Si l'Union Nationale m'était contée, by Mario Cardinal et al, and Memoires by Georges-Emile Lapalme. The former is an oral history by political scientists interviewing prominent politicians from the Duplessis era... nothing really new to me but I was interested in how everyone rated their colleagues. Lapalme's memoirs are boring as hell, if useful as a peek on that side of the aisle. The PLQ then, like the PCQ decades earlier, was a pathetic joke somewhat in awe of the omnipotent dynasty facing them across the aisle... though to his credit Lapalme doesn't engage in too much self-aggrandizement.
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RogueBeaver
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« Reply #8 on: August 14, 2014, 09:09:04 pm »
« Edited: August 14, 2014, 09:10:52 pm by RogueBeaver »

Mercier by Robert Rumilly. Totally new territory for me, since I'm not at all familiar with 19th century QC politics. In some respects Mercier reminds me of Diefenbaker (or even Duplessis' first term), truth be told. I judge Mercier much more harshly because IMO he had the administrative skills and temperament to govern competently but purposely got high on his own vapors and ended in a (very avoidable) massive train wreck.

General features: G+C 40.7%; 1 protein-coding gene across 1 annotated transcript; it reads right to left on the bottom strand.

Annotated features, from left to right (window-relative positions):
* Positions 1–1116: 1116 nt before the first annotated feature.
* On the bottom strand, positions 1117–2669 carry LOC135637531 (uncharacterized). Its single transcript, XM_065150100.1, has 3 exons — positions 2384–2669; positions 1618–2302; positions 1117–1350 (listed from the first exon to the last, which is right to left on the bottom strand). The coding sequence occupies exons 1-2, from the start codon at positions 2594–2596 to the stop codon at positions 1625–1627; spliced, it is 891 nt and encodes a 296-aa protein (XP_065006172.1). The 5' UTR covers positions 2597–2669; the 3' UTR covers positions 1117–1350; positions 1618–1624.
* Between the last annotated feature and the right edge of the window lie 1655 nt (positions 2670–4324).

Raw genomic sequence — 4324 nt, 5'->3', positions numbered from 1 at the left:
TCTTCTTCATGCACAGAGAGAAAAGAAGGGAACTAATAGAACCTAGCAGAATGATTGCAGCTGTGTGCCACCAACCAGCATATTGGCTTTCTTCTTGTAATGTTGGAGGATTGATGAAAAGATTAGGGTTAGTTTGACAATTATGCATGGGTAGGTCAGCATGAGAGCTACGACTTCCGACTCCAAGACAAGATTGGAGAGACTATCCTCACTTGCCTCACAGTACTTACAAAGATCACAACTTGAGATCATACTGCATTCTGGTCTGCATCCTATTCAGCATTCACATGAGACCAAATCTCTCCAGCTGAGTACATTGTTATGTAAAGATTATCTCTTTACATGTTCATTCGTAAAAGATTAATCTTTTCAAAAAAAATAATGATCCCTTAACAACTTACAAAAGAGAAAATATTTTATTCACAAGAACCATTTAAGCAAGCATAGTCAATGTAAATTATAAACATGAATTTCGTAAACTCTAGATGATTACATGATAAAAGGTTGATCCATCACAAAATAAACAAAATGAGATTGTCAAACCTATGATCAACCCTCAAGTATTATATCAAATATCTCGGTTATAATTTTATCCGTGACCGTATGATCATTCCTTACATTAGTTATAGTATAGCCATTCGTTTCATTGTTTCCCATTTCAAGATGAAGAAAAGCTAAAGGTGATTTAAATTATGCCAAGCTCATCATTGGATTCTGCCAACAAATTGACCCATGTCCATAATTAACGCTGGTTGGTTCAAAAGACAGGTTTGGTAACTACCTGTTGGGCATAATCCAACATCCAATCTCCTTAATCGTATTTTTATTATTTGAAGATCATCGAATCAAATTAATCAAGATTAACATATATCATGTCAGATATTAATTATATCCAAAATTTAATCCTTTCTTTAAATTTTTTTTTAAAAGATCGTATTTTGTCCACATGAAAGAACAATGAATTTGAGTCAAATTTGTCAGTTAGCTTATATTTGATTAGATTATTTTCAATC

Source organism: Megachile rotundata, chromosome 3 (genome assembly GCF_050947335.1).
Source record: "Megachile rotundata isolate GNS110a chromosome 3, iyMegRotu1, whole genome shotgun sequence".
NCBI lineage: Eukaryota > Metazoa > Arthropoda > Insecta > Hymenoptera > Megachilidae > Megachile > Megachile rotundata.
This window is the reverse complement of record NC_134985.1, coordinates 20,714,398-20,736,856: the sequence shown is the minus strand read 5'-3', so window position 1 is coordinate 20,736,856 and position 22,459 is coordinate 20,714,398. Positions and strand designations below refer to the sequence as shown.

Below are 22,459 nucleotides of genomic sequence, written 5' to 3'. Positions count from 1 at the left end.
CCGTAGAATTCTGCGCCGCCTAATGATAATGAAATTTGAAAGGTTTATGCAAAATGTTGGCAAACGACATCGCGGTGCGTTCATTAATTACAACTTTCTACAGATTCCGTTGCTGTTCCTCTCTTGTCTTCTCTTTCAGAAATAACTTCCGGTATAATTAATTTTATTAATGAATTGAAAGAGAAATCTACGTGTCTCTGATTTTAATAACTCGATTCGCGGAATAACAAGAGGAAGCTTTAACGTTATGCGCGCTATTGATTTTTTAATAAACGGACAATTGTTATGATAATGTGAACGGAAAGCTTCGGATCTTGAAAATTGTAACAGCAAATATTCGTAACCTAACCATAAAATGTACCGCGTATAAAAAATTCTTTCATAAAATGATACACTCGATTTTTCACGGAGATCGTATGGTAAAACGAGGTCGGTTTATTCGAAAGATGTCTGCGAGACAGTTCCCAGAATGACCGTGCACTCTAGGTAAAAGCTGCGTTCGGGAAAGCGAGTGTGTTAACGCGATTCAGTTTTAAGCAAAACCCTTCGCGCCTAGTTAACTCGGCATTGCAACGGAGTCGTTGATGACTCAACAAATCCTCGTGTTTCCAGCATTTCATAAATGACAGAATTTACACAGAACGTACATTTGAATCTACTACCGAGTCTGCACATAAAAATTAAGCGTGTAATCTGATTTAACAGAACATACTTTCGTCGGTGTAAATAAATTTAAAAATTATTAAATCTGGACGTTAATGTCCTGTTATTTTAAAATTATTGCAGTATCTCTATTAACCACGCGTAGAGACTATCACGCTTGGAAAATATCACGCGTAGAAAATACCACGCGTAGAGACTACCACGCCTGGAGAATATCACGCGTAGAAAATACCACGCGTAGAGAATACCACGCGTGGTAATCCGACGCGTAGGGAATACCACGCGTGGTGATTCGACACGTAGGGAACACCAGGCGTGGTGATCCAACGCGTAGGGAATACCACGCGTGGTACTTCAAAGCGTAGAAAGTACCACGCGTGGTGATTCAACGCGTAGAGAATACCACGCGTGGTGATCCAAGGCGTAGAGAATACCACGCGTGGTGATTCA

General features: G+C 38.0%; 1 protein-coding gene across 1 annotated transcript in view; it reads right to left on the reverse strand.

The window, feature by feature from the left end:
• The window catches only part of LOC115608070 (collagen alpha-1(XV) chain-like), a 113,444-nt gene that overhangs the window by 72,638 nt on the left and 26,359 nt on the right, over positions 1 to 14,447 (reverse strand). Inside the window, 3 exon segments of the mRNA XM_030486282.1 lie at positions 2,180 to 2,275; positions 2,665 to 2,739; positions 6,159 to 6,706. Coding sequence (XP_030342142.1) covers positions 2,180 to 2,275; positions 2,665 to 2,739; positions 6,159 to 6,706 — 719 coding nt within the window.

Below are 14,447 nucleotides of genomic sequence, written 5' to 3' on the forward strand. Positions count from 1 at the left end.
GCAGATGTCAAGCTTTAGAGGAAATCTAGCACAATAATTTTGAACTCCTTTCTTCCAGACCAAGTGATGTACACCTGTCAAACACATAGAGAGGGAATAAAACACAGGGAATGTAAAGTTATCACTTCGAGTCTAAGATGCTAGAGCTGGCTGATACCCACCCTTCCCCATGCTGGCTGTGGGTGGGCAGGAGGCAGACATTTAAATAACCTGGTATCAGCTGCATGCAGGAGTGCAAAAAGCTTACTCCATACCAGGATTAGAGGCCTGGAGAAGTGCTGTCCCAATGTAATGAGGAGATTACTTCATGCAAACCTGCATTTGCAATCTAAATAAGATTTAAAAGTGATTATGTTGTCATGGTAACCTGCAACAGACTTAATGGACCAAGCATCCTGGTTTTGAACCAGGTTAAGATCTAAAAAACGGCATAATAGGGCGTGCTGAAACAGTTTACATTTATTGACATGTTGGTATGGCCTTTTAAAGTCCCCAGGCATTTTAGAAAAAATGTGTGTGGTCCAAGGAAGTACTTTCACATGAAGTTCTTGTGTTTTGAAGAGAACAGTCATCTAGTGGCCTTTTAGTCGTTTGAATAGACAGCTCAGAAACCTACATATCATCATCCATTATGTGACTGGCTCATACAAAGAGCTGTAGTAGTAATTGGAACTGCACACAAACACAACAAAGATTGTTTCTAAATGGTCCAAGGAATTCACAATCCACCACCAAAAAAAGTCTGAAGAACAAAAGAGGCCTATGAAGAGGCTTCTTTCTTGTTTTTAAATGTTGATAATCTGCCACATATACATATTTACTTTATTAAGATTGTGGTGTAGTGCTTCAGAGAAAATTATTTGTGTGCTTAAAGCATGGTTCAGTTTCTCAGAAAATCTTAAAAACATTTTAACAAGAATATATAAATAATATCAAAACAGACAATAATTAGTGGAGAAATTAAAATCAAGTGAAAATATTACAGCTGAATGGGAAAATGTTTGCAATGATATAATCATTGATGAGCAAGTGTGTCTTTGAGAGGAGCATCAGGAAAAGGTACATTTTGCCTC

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RogueBeaver
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« Reply #9 on: August 30, 2014, 09:04:38 pm »
« Edited: August 30, 2014, 09:27:07 pm by RogueBeaver »

Warlords: Borden, Mackenzie King and Canada's World Wars by Tim Cook.
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RogueBeaver
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« Reply #10 on: September 13, 2014, 12:39:49 pm »

Louis St. Laurent, Canadian by Dale Thomson. Excellent, breezy read.